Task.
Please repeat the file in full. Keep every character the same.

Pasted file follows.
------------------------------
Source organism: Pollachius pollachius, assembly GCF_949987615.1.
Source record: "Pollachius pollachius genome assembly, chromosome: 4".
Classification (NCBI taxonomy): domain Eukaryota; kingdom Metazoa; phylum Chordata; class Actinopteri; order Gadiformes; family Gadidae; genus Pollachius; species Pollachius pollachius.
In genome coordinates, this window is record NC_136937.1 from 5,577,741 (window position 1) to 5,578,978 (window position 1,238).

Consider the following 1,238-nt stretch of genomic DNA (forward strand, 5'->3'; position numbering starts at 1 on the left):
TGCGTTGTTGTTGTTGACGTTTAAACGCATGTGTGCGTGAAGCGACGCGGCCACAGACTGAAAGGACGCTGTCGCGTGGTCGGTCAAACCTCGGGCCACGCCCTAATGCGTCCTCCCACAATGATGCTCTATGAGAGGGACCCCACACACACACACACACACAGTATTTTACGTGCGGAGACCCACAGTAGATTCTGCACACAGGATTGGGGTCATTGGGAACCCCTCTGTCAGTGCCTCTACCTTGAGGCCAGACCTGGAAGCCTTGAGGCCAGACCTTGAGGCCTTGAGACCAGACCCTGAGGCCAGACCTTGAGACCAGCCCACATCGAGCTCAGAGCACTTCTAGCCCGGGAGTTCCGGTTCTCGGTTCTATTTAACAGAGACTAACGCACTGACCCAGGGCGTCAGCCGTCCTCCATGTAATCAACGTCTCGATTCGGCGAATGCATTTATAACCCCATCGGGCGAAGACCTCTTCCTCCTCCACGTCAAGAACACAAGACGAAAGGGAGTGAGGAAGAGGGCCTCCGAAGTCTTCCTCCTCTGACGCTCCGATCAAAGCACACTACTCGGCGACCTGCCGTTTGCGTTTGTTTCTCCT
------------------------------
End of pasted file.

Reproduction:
Source organism: Pollachius pollachius, assembly GCF_949987615.1.
Source record: "Pollachius pollachius genome assembly, chromosome: 4".
Classification (NCBI taxonomy): domain Eukaryota; kingdom Metazoa; phylum Chordata; class Actinopteri; order Gadiformes; family Gadidae; genus Pollachius; species Pollachius pollachius.
In genome coordinates, this window is record NC_136937.1 from 5,577,741 (window position 1) to 5,578,978 (window position 1,238).

Consider the following 1,238-nt stretch of genomic DNA (forward strand, 5'->3'; position numbering starts at 1 on the left):
TGCGTTGTTGTTGTTGACGTTTAAACGCATGTGTGCGTGAAGCGACGCGGCCACAGACTGAAAGGACGCTGTCGCGTGGTCGGTCAAACCTCGGGCCACGCCCTAATGCGTCCTCCCACAATGATGCTCTATGAGAGGGACCCCACACACACACACACACACAGTATTTTACGTGCGGAGACCCACAGTAGATTCTGCACACAGGATTGGGGTCATTGGGAACCCCTCTGTCAGTGCCTCTACCTTGAGGCCAGACCTGGAAGCCTTGAGGCCAGACCTTGAGGCCTTGAGACCAGACCCTGAGGCCAGACCTTGAGACCAGCCCACATCGAGCTCAGAGCACTTCTAGCCCGGGAGTTCCGGTTCTCGGTTCTATTTAACAGAGACTAACGCACTGACCCAGGGCGTCAGCCGTCCTCCATGTAATCAACGTCTCGATTCGGCGAATGCATTTATAACCCCATCGGGCGAAGACCTCTTCCTCCTCCACGTCAAGAACACAAGACGAAAGGGAGTGAGGAAGAGGGCCTCCGAAGTCTTCCTCCTCTGACGCTCCGATCAAAGCACACTACTCGGCGACCTGCCGTTTGCGTTTGTTTCTCCT